We head to a parking garage on campus. But the Bird is not on the corner where the app says it was three minutes ago. We use the app to “ping” the Bird, so that it will start loudly chirping, making it easier to find. But we don’t hear any chirps. With the car windows down, we slowly climb the levels of the garage and come back down again. Nothing. We park and start walking around the parking garage (I hate parking garages, probably because I watched too much X-Files as a kid) and check the stairwells. No scooter.

It’s a common problem, Birds not being where they’re supposed to be. People leave scooters in the middle of sidewalks (not cool) or even in trees (admittedly, a little funny). Several times, we’ve gone to a location only to find that a Bird is on private property — inside an apartment building, behind a gate, in someone’s backyard. At that point, there’s not really much that can be done. 

Perhaps these are folks who need the scooter to get to work or class the next day and don’t want to risk it not being available in the morning. But I’m generally more skeptical, especially when the app shows a scooter’s been in one spot for several days. I tend to think these are situations where people have taken a scooter hostage and are letting its battery drain in order to increase its bounty. At which point the hostage takers can claim the bounty themselves.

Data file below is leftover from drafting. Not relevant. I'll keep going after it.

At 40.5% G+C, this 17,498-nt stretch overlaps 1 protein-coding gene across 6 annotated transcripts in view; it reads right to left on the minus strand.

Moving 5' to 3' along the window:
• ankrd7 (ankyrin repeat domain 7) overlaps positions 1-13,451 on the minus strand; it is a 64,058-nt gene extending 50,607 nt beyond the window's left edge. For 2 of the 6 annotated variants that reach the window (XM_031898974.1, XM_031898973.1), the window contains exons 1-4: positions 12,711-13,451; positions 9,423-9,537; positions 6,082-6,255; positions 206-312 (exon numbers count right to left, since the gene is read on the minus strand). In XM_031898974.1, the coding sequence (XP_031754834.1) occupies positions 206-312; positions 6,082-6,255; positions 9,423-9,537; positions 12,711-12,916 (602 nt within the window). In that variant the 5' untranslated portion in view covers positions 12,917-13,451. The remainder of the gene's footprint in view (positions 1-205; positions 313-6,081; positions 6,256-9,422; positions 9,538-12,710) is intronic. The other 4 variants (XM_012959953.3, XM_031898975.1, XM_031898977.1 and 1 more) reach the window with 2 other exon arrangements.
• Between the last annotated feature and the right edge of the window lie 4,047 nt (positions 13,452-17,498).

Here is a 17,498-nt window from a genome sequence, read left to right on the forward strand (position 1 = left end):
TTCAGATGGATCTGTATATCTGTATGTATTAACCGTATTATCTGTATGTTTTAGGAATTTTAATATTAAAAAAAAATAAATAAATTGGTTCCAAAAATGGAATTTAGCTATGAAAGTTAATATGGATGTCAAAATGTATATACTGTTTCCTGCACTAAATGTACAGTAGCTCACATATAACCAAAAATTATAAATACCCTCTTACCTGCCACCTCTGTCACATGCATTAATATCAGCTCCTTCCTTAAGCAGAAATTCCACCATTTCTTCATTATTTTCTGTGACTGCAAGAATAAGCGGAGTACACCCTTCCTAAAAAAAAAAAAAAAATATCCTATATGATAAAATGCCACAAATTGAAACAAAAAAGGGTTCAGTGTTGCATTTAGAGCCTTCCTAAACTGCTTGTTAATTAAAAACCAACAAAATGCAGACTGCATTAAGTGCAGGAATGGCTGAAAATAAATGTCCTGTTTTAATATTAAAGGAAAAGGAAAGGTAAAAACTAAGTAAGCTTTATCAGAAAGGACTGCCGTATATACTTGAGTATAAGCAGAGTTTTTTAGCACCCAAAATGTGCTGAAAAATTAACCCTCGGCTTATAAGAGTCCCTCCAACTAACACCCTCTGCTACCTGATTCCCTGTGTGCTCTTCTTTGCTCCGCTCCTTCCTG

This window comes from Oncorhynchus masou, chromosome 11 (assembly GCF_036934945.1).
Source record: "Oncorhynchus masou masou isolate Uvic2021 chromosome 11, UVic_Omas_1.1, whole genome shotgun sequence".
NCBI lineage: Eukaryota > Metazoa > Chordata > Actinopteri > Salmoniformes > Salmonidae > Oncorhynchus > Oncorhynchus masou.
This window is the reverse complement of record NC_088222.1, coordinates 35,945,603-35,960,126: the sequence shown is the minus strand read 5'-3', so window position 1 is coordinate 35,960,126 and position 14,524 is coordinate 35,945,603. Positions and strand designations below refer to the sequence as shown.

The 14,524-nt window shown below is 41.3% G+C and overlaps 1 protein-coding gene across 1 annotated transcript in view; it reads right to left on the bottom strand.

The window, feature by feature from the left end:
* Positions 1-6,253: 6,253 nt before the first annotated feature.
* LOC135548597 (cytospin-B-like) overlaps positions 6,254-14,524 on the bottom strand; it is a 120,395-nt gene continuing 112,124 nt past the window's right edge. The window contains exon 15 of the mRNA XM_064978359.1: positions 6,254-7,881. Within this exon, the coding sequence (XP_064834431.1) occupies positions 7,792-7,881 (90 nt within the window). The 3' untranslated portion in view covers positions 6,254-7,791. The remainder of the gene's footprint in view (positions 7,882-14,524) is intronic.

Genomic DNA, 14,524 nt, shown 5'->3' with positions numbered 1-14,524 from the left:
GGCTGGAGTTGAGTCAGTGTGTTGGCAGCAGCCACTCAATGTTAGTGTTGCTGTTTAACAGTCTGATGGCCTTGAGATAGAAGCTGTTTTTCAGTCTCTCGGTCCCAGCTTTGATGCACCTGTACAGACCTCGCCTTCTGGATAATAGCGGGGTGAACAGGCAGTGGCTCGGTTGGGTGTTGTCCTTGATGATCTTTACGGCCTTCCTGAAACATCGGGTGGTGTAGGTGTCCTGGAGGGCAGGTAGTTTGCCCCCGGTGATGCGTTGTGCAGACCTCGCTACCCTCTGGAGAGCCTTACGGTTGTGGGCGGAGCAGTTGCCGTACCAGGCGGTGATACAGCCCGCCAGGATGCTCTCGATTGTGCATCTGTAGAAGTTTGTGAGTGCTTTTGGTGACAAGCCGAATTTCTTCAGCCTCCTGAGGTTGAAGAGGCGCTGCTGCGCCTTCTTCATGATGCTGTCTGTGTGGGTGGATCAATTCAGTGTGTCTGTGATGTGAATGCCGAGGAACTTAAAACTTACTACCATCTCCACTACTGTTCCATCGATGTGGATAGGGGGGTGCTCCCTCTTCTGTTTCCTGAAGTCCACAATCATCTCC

I reached out to Bird with several questions for this story, including whether they have a way to stop their system of charging from being exploited by hoarders. They said they’d respond by my deadline, but I didn’t hear back.

When we started charging for Bird, competition was fierce. On more than one occasion, we chased down scooters only to have another charger swoop in and drive off with our Bird just as we arrived. 

But in September, Bird dropped its minimum price for Birds from $5 to $3.

The drop caused a lot of chargers to leave the market, including John Ruhlman, a minivan-cruising dad who lives near Liberty. He was driving to downtown KC to charge Birds, and a 40 percent drop in wages was a major deterrent from continuing to charge, especially when factoring in gas and the fact that taxes aren’t taken out of the pay up front.

Before, he could pick up 12 scooters and make at least $60. Now the minimum is nearly half that: $36.

“It’s still an easy way to make money,” Ruhlman tells me. “But it’s a grind. It’s a lot more work than I thought it would be, that’s for sure, especially to make it worthwhile. 

For Michael Bogart, who has been a Bird charger since the company arrived in town in July, charging is a good way to make some extra cash; he used his earnings for a recent vacation to Vermont and Boston. Even though he doesn’t ever ride Birds himself, Bogart picks up about 20 scooters five nights a week, charging them in his garage. He says he doesn’t plan on stopping any time soon, but he’s also run into the problem of hoarders. Bogart notes that, within the app, there is a way for chargers to report Birds that are being held hostage.